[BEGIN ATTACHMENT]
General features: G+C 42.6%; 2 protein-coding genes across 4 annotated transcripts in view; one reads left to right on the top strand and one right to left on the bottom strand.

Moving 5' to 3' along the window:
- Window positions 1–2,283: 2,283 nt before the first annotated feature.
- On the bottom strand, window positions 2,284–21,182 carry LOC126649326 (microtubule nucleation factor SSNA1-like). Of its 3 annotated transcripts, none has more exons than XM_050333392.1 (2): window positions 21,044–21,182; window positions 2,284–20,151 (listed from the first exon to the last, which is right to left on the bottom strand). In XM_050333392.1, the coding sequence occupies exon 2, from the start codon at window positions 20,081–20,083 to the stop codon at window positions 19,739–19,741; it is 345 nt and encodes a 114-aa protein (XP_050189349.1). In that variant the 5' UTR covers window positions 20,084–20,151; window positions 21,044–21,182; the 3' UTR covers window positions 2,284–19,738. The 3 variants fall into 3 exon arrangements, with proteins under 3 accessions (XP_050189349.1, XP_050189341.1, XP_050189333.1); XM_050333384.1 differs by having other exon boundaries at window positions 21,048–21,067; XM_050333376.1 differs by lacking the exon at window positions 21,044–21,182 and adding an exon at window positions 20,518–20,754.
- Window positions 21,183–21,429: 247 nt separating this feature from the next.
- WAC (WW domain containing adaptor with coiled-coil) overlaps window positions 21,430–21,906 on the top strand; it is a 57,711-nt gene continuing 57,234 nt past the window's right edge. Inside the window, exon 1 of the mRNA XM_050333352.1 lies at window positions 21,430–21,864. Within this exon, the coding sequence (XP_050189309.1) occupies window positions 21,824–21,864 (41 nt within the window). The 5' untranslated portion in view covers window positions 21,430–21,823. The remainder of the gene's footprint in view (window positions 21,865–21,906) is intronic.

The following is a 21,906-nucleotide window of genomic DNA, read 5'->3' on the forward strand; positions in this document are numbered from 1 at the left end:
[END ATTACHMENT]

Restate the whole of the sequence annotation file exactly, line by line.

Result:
General features: G+C 42.6%; 2 protein-coding genes across 4 annotated transcripts in view; one reads left to right on the top strand and one right to left on the bottom strand.

Moving 5' to 3' along the window:
- Window positions 1–2,283: 2,283 nt before the first annotated feature.
- On the bottom strand, window positions 2,284–21,182 carry LOC126649326 (microtubule nucleation factor SSNA1-like). Of its 3 annotated transcripts, none has more exons than XM_050333392.1 (2): window positions 21,044–21,182; window positions 2,284–20,151 (listed from the first exon to the last, which is right to left on the bottom strand). In XM_050333392.1, the coding sequence occupies exon 2, from the start codon at window positions 20,081–20,083 to the stop codon at window positions 19,739–19,741; it is 345 nt and encodes a 114-aa protein (XP_050189349.1). In that variant the 5' UTR covers window positions 20,084–20,151; window positions 21,044–21,182; the 3' UTR covers window positions 2,284–19,738. The 3 variants fall into 3 exon arrangements, with proteins under 3 accessions (XP_050189349.1, XP_050189341.1, XP_050189333.1); XM_050333384.1 differs by having other exon boundaries at window positions 21,048–21,067; XM_050333376.1 differs by lacking the exon at window positions 21,044–21,182 and adding an exon at window positions 20,518–20,754.
- Window positions 21,183–21,429: 247 nt separating this feature from the next.
- WAC (WW domain containing adaptor with coiled-coil) overlaps window positions 21,430–21,906 on the top strand; it is a 57,711-nt gene continuing 57,234 nt past the window's right edge. Inside the window, exon 1 of the mRNA XM_050333352.1 lies at window positions 21,430–21,864. Within this exon, the coding sequence (XP_050189309.1) occupies window positions 21,824–21,864 (41 nt within the window). The 5' untranslated portion in view covers window positions 21,430–21,823. The remainder of the gene's footprint in view (window positions 21,865–21,906) is intronic.

The following is a 21,906-nucleotide window of genomic DNA, read 5'->3' on the forward strand; positions in this document are numbered from 1 at the left end: